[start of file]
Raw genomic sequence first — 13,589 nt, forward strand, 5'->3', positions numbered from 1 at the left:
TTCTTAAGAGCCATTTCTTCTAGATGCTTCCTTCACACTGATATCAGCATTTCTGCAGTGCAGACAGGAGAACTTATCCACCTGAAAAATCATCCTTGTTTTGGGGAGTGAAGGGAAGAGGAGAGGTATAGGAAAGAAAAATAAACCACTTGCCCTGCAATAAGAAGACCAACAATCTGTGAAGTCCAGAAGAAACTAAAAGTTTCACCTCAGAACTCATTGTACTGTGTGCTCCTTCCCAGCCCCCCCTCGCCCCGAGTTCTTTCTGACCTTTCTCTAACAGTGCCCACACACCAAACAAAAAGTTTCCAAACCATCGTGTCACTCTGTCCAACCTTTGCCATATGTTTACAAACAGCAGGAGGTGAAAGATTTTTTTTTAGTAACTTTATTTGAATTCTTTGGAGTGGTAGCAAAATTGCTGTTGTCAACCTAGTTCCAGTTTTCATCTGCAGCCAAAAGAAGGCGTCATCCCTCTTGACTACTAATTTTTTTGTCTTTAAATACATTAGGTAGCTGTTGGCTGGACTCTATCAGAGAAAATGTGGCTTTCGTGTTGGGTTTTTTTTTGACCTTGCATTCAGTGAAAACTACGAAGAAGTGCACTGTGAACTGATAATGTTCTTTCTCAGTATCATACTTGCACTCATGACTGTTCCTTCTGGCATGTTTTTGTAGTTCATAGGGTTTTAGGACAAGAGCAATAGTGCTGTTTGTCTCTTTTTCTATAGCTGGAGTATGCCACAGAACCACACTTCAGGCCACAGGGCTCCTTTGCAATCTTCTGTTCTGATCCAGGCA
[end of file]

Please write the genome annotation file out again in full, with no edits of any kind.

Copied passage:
Raw genomic sequence first — 13,589 nt, forward strand, 5'->3', positions numbered from 1 at the left:
TTCTTAAGAGCCATTTCTTCTAGATGCTTCCTTCACACTGATATCAGCATTTCTGCAGTGCAGACAGGAGAACTTATCCACCTGAAAAATCATCCTTGTTTTGGGGAGTGAAGGGAAGAGGAGAGGTATAGGAAAGAAAAATAAACCACTTGCCCTGCAATAAGAAGACCAACAATCTGTGAAGTCCAGAAGAAACTAAAAGTTTCACCTCAGAACTCATTGTACTGTGTGCTCCTTCCCAGCCCCCCCTCGCCCCGAGTTCTTTCTGACCTTTCTCTAACAGTGCCCACACACCAAACAAAAAGTTTCCAAACCATCGTGTCACTCTGTCCAACCTTTGCCATATGTTTACAAACAGCAGGAGGTGAAAGATTTTTTTTTAGTAACTTTATTTGAATTCTTTGGAGTGGTAGCAAAATTGCTGTTGTCAACCTAGTTCCAGTTTTCATCTGCAGCCAAAAGAAGGCGTCATCCCTCTTGACTACTAATTTTTTTGTCTTTAAATACATTAGGTAGCTGTTGGCTGGACTCTATCAGAGAAAATGTGGCTTTCGTGTTGGGTTTTTTTTTGACCTTGCATTCAGTGAAAACTACGAAGAAGTGCACTGTGAACTGATAATGTTCTTTCTCAGTATCATACTTGCACTCATGACTGTTCCTTCTGGCATGTTTTTGTAGTTCATAGGGTTTTAGGACAAGAGCAATAGTGCTGTTTGTCTCTTTTTCTATAGCTGGAGTATGCCACAGAACCACACTTCAGGCCACAGGGCTCCTTTGCAATCTTCTGTTCTGATCCAGGCA